Seven Chances (1925)

(Image: Doctor Macro)

(Image: Doctor Macro)

James Shannon (Buster Keaton) has always had a bit of trouble with the ladies.

There’s a certain someone who has caught his eye, but he can never seem to find the right opportunity to share his feelings with her.

Suddenly, James discovers from his attorney that he stands to inherit $7 million if he is married by 7 pm on his 27th birthday. Easy when he already has a lady in mind, right?

Not quite. You see, today is James’ 27th birthday… and when he tells His Girl (Ruth Dwyer) that he’d like to marry her, she mistakes his true feelings for a simple greedy plan to get the money.

What follows is a mad frenzy as word gets out about James’ potential fortune, and as he tries to win His Girl back.

Buster Keaton directs and stars in this silent romantic comedy. Also starring as James Shannon, and of course Ruth Dwyer as the apple of Keaton’s eye. Seven Chances is based on a play written by Roi Cooper Megrue.

Few people compare to Buster Keaton when it comes to silent comedy. He never fails to captivate me, no matter what I’m watching him in! This film is absolutely no exception.

In addition to Buster’s charisma, witty intertitles draw the viewer in at the beginning of the story. The use of repetition here is wonderful. Almost exactly the same words are used on each title as the story is told of James not being able to share his feelings, tricking the viewer into feeling like we know James and his lady pretty well by the time this relatively quick portion of the film is over.

In reality, we don’t know much about them aside from the fact that Buster is shy about his affections, but due to the film’s short running time this tactic is beneficial in making the viewer feel more invested in the story.

(Image: Doctor Macro)

(Image: Doctor Macro)

The intertitles throughout remain witty, but these early inclusions are some of my favorites. It’s a very clever way to begin the film.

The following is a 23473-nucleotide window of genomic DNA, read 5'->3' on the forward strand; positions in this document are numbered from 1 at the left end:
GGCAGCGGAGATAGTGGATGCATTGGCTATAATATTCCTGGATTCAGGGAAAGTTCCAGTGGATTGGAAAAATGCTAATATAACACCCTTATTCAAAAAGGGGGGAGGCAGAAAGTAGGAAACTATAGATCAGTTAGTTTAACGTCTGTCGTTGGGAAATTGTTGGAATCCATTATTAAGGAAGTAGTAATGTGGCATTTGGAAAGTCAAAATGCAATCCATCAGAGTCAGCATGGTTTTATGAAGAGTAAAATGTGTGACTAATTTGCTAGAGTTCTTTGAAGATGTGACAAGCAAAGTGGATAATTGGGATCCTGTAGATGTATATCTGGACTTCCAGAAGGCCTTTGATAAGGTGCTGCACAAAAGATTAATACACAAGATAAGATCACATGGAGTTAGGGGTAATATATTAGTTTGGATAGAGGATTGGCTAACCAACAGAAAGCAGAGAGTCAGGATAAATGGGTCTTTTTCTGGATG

(Bonus points: the passage of time in these early scenes is shown through the growth OF A PUPPY.)

The film is quite quickly paced and tons of fun to watch. The plot of rushing to find a wife delivers in every way the viewer expects and hopes it will. It’s hilarious, it’s cute… overall, ten kinds of wonderful. There are many mishaps to be had as a result of James’ clumsy words and sudden riches.

I highly, highly, HIGHLY recommend Seven Chances, even for those who aren’t typically fans of silents – or especially for those who don’t consider themselves fans of silents, because it has a short running time and would be the perfect “gateway drug” to falling in love with the era. The score: 5/5!

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7 thoughts on “Seven Chances (1925)

    • In addition to being completely adorable, the puppy thing works really well. The shot is set up pretty much the same way every time and of course the actors don’t grow, so the puppy if the only way for us to know just how long Keaton’s been after his lady! Hope you get the chance to watch/enjoy it soon :)

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